Is it still possible to get a 3% growth economy?

The Washington Post points out that “Trump struggles to achieve 3% economic goal as growth slows.” Of course, President Trump is struggling. But it would be much the same for any American president in 2019. Whether the magic policy wand conjures up tax cuts or infrastructure spending, there are two real-world constraints on faster sustained economic growth. As I noted in my post on GDP Friday, ” … 3% is an ambitious growth target ⁠— much less 4% or 5% ⁠— given demographics and chronically weak productivity growth.”

Both present thorny policy and political problems. Regarding demographics, higher immigration is an obvious path forward, though not so obvious to many Washington policymakers. Even the risk of losing out on high-skill techies seems to be an inadequate catalyst for positive action. And good luck launching a baby boomlet, though some scholars think policies promoting better work-life balance might help.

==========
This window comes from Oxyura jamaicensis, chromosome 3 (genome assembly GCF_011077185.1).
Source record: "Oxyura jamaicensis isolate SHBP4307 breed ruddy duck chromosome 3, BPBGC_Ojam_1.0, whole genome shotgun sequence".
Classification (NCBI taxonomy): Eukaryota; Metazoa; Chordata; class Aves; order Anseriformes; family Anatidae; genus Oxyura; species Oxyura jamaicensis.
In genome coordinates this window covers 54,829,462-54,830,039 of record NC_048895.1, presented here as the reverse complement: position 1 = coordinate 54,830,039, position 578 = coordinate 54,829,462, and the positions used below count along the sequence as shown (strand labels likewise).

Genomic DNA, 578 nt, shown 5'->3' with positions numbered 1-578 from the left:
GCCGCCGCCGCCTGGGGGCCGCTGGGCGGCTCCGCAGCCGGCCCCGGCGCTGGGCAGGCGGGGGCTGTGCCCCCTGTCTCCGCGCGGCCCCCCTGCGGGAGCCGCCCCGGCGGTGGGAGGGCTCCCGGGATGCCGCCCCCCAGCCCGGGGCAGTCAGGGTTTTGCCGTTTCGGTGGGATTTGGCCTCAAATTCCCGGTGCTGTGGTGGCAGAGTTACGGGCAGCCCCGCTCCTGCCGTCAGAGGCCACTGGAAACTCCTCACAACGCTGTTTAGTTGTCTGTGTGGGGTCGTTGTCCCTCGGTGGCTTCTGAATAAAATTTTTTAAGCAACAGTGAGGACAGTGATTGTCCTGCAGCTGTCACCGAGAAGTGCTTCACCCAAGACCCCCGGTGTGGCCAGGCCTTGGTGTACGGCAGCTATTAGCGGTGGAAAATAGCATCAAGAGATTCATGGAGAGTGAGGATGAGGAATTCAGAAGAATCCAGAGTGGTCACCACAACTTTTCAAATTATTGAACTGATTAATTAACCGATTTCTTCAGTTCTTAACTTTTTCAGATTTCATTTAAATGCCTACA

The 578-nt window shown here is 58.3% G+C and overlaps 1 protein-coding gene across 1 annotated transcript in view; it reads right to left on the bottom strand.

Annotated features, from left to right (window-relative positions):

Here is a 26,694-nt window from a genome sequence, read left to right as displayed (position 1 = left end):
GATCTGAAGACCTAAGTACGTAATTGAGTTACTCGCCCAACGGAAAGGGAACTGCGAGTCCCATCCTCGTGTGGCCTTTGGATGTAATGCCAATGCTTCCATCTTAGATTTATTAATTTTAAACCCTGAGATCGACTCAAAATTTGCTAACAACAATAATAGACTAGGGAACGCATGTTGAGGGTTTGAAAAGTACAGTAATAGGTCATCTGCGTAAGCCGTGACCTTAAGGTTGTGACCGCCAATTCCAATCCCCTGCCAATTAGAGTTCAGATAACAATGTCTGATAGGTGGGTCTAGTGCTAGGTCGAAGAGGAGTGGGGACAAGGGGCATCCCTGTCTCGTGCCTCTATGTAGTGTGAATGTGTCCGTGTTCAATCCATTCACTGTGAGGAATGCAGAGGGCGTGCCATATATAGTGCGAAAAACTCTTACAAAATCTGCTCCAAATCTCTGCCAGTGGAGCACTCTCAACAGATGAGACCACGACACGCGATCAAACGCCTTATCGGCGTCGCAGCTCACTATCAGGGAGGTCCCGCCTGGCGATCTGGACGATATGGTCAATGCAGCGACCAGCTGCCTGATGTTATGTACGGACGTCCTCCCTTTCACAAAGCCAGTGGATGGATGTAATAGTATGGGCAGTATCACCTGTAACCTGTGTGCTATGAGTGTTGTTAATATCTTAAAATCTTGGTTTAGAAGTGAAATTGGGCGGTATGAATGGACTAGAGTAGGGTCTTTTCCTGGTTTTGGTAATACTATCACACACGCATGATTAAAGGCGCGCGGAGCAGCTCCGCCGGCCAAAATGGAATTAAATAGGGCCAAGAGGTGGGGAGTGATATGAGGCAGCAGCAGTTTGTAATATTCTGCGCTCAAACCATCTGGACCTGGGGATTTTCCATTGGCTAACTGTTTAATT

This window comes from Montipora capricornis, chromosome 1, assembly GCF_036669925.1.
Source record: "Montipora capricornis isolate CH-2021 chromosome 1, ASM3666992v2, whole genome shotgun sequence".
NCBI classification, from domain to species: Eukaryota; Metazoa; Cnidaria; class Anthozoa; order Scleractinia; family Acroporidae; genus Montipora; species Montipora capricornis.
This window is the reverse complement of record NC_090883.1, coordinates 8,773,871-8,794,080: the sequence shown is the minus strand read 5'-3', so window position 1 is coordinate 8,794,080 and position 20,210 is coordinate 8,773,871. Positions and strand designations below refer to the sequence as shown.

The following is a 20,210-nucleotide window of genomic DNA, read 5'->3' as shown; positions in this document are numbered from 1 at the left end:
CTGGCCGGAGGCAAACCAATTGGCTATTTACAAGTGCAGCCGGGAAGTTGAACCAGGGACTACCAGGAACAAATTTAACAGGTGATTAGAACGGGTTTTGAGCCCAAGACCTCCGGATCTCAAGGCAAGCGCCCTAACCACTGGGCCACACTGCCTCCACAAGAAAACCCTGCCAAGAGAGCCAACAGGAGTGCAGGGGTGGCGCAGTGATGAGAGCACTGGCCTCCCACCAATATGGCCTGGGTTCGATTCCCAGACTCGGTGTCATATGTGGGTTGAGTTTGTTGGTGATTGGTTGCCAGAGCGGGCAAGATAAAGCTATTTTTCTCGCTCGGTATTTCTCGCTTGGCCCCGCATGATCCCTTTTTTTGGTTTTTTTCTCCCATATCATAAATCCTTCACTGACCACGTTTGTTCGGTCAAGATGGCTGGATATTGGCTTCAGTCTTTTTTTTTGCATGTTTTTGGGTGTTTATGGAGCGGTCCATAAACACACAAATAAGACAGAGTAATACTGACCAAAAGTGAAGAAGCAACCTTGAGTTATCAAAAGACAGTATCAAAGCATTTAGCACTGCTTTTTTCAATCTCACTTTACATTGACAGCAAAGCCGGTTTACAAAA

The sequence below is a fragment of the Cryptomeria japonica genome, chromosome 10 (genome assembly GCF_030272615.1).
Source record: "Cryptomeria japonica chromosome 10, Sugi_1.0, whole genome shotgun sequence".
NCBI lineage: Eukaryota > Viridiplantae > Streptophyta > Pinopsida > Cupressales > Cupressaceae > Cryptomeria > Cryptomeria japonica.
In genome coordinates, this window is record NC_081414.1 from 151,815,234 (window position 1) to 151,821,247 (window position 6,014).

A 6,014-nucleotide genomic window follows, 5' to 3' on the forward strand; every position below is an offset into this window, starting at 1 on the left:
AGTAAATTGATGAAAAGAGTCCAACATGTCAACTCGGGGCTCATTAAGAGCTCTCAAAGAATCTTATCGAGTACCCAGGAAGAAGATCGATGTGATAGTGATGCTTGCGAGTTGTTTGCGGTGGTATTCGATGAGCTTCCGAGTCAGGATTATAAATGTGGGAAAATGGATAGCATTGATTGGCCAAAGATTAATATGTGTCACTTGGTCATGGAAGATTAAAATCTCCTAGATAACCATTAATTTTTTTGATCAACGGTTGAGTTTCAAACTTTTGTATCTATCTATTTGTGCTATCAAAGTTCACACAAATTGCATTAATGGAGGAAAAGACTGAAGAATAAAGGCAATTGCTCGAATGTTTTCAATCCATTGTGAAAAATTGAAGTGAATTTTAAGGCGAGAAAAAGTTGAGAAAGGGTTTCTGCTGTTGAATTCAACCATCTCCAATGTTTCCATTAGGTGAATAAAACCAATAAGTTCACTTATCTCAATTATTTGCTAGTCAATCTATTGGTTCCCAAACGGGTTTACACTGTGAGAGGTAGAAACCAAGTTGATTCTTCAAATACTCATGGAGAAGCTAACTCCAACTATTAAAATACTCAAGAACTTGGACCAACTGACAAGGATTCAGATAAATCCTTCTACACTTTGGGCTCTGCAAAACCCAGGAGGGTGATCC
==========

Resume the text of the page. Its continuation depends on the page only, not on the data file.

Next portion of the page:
That leaves faster innovation-driven productivity growth. But it’s unclear at best whether the digital economy is currently boosting growth. But what about tomorrow? A new Moody’s report argues, “Digital technologies have the potential to spur a global productivity boom, which will be especially important as productivity growth in many countries is at all-time lows. Digital technologies can mitigate the negative effects of population aging on global growth.” From the report:
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